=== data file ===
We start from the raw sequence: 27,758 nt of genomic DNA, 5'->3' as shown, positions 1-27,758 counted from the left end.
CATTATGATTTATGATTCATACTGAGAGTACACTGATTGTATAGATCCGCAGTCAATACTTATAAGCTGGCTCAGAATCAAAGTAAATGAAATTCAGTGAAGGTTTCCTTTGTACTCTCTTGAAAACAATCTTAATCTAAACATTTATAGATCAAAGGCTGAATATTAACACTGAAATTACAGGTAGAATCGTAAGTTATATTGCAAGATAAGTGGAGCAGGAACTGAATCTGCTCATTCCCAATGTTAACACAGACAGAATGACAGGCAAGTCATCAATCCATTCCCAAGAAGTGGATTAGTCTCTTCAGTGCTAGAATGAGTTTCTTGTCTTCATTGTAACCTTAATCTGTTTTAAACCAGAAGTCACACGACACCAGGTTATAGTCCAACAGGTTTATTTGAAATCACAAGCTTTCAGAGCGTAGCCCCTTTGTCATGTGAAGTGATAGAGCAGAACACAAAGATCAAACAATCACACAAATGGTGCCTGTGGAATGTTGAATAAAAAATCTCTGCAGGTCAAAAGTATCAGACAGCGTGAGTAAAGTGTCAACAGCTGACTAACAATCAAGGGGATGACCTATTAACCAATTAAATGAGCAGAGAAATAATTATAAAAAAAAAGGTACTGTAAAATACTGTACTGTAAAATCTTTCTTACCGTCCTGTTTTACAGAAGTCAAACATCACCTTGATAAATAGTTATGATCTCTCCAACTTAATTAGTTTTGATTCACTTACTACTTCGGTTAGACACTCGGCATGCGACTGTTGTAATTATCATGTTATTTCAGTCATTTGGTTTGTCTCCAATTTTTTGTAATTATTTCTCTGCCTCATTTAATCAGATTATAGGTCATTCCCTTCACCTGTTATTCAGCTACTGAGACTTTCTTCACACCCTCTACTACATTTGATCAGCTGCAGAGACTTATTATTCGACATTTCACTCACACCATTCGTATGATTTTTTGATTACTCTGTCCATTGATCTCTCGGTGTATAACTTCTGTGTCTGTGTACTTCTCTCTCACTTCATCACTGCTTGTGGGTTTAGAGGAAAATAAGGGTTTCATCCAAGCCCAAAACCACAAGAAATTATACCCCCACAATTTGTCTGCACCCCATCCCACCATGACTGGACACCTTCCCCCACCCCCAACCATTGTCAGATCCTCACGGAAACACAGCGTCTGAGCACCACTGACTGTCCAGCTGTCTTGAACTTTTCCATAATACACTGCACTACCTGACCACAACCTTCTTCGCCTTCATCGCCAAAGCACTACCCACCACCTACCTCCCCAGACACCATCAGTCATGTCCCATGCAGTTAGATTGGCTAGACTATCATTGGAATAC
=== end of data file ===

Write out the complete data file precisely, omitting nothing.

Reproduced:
We start from the raw sequence: 27,758 nt of genomic DNA, 5'->3' as shown, positions 1-27,758 counted from the left end.
CATTATGATTTATGATTCATACTGAGAGTACACTGATTGTATAGATCCGCAGTCAATACTTATAAGCTGGCTCAGAATCAAAGTAAATGAAATTCAGTGAAGGTTTCCTTTGTACTCTCTTGAAAACAATCTTAATCTAAACATTTATAGATCAAAGGCTGAATATTAACACTGAAATTACAGGTAGAATCGTAAGTTATATTGCAAGATAAGTGGAGCAGGAACTGAATCTGCTCATTCCCAATGTTAACACAGACAGAATGACAGGCAAGTCATCAATCCATTCCCAAGAAGTGGATTAGTCTCTTCAGTGCTAGAATGAGTTTCTTGTCTTCATTGTAACCTTAATCTGTTTTAAACCAGAAGTCACACGACACCAGGTTATAGTCCAACAGGTTTATTTGAAATCACAAGCTTTCAGAGCGTAGCCCCTTTGTCATGTGAAGTGATAGAGCAGAACACAAAGATCAAACAATCACACAAATGGTGCCTGTGGAATGTTGAATAAAAAATCTCTGCAGGTCAAAAGTATCAGACAGCGTGAGTAAAGTGTCAACAGCTGACTAACAATCAAGGGGATGACCTATTAACCAATTAAATGAGCAGAGAAATAATTATAAAAAAAAAGGTACTGTAAAATACTGTACTGTAAAATCTTTCTTACCGTCCTGTTTTACAGAAGTCAAACATCACCTTGATAAATAGTTATGATCTCTCCAACTTAATTAGTTTTGATTCACTTACTACTTCGGTTAGACACTCGGCATGCGACTGTTGTAATTATCATGTTATTTCAGTCATTTGGTTTGTCTCCAATTTTTTGTAATTATTTCTCTGCCTCATTTAATCAGATTATAGGTCATTCCCTTCACCTGTTATTCAGCTACTGAGACTTTCTTCACACCCTCTACTACATTTGATCAGCTGCAGAGACTTATTATTCGACATTTCACTCACACCATTCGTATGATTTTTTGATTACTCTGTCCATTGATCTCTCGGTGTATAACTTCTGTGTCTGTGTACTTCTCTCTCACTTCATCACTGCTTGTGGGTTTAGAGGAAAATAAGGGTTTCATCCAAGCCCAAAACCACAAGAAATTATACCCCCACAATTTGTCTGCACCCCATCCCACCATGACTGGACACCTTCCCCCACCCCCAACCATTGTCAGATCCTCACGGAAACACAGCGTCTGAGCACCACTGACTGTCCAGCTGTCTTGAACTTTTCCATAATACACTGCACTACCTGACCACAACCTTCTTCGCCTTCATCGCCAAAGCACTACCCACCACCTACCTCCCCAGACACCATCAGTCATGTCCCATGCAGTTAGATTGGCTAGACTATCATTGGAATAC